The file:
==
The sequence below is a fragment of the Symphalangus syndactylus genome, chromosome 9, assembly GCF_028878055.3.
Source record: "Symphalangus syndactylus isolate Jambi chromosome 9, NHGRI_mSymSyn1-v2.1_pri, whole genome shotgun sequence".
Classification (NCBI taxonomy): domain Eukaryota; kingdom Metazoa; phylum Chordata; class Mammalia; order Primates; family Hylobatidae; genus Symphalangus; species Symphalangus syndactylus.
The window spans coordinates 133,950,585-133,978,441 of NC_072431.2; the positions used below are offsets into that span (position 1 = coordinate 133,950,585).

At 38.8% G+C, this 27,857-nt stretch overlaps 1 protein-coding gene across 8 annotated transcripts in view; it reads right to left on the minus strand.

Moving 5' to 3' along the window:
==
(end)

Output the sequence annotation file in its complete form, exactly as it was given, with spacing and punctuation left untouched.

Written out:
The sequence below is a fragment of the Symphalangus syndactylus genome, chromosome 9, assembly GCF_028878055.3.
Source record: "Symphalangus syndactylus isolate Jambi chromosome 9, NHGRI_mSymSyn1-v2.1_pri, whole genome shotgun sequence".
Classification (NCBI taxonomy): domain Eukaryota; kingdom Metazoa; phylum Chordata; class Mammalia; order Primates; family Hylobatidae; genus Symphalangus; species Symphalangus syndactylus.
The window spans coordinates 133,950,585-133,978,441 of NC_072431.2; the positions used below are offsets into that span (position 1 = coordinate 133,950,585).

At 38.8% G+C, this 27,857-nt stretch overlaps 1 protein-coding gene across 8 annotated transcripts in view; it reads right to left on the minus strand.

Moving 5' to 3' along the window: